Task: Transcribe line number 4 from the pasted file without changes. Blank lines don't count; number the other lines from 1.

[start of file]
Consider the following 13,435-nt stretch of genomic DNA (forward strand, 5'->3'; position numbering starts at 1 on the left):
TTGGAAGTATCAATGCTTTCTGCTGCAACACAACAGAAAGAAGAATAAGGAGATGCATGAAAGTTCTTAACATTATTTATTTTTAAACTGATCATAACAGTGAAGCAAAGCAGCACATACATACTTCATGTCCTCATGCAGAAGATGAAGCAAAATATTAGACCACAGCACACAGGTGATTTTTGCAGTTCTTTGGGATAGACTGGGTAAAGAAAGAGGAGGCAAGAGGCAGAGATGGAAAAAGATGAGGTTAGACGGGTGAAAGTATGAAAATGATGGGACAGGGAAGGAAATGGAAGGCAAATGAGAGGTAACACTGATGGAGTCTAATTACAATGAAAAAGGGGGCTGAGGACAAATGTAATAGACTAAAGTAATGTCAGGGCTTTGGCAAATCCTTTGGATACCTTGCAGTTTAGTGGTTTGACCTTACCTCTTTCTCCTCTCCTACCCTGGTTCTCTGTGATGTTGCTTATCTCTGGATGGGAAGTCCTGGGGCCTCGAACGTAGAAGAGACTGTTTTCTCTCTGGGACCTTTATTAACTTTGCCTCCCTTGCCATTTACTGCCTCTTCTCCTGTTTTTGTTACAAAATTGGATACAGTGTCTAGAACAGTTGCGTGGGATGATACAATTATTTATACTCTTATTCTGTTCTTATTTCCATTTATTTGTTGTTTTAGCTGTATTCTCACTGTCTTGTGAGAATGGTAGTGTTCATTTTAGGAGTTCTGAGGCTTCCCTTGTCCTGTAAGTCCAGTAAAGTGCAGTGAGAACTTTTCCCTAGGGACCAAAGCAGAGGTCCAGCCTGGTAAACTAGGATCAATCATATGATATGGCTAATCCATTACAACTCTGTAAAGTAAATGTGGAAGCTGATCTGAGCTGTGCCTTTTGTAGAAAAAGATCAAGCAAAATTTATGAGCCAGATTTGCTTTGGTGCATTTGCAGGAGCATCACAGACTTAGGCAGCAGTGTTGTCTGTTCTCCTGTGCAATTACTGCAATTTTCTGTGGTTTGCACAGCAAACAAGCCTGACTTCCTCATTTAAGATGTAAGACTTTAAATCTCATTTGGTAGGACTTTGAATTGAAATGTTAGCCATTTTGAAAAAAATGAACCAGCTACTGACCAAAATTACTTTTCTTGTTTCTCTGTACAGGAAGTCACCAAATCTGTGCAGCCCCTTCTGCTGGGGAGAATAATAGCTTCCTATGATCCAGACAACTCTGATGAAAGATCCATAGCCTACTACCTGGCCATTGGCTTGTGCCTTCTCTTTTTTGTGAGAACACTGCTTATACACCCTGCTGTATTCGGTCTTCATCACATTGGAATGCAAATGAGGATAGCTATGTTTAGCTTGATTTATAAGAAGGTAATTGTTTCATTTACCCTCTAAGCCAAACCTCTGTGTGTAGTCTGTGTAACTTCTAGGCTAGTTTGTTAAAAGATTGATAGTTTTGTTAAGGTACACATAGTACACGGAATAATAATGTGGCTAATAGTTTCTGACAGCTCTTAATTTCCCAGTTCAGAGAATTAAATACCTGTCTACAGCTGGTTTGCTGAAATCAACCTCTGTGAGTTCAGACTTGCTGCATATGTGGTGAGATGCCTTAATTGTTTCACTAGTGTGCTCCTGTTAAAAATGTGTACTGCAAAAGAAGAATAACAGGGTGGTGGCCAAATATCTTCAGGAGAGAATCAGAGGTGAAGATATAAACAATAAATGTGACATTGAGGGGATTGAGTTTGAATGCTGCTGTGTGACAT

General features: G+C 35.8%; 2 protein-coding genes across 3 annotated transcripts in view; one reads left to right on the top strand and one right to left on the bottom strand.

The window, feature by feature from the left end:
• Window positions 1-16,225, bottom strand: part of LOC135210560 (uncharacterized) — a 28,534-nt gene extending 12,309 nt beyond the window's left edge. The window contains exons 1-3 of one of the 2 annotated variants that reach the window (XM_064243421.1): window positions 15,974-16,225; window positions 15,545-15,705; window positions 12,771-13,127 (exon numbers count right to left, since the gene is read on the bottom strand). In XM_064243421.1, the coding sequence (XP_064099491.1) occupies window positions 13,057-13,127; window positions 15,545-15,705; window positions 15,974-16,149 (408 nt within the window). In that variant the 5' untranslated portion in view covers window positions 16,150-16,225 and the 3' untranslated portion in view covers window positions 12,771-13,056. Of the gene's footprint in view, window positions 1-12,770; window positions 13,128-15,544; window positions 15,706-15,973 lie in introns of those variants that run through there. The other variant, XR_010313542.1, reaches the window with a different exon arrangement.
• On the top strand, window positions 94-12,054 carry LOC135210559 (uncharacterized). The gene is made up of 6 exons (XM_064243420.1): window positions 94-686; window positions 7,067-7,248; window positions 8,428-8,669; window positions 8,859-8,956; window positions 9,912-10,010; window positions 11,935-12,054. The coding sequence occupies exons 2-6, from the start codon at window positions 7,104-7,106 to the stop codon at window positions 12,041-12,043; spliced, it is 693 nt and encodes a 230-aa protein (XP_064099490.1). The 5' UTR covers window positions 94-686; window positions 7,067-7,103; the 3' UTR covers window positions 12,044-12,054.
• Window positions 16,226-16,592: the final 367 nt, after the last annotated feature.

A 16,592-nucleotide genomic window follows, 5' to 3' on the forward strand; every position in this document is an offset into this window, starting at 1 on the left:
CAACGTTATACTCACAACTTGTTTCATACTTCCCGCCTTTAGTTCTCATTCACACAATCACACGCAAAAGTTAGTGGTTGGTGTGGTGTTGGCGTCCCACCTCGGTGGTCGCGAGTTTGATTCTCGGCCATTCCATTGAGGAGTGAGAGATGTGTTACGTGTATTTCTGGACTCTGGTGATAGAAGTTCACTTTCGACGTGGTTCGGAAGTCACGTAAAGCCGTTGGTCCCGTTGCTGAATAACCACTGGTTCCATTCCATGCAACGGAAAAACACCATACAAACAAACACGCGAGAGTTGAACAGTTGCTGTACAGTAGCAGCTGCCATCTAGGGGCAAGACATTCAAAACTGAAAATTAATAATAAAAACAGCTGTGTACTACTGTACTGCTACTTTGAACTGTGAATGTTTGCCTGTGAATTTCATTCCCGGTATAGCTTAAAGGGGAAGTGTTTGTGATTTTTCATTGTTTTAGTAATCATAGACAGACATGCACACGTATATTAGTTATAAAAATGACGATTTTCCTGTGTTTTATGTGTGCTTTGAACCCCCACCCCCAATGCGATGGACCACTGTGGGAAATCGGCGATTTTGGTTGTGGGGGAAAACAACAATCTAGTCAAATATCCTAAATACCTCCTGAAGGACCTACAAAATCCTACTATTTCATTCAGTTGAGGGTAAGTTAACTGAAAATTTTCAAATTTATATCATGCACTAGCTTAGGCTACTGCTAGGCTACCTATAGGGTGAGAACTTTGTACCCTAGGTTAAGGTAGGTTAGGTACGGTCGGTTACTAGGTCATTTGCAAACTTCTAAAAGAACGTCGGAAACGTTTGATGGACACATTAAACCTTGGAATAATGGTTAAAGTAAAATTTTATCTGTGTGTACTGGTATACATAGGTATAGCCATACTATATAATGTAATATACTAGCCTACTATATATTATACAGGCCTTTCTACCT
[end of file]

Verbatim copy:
The window, feature by feature from the left end: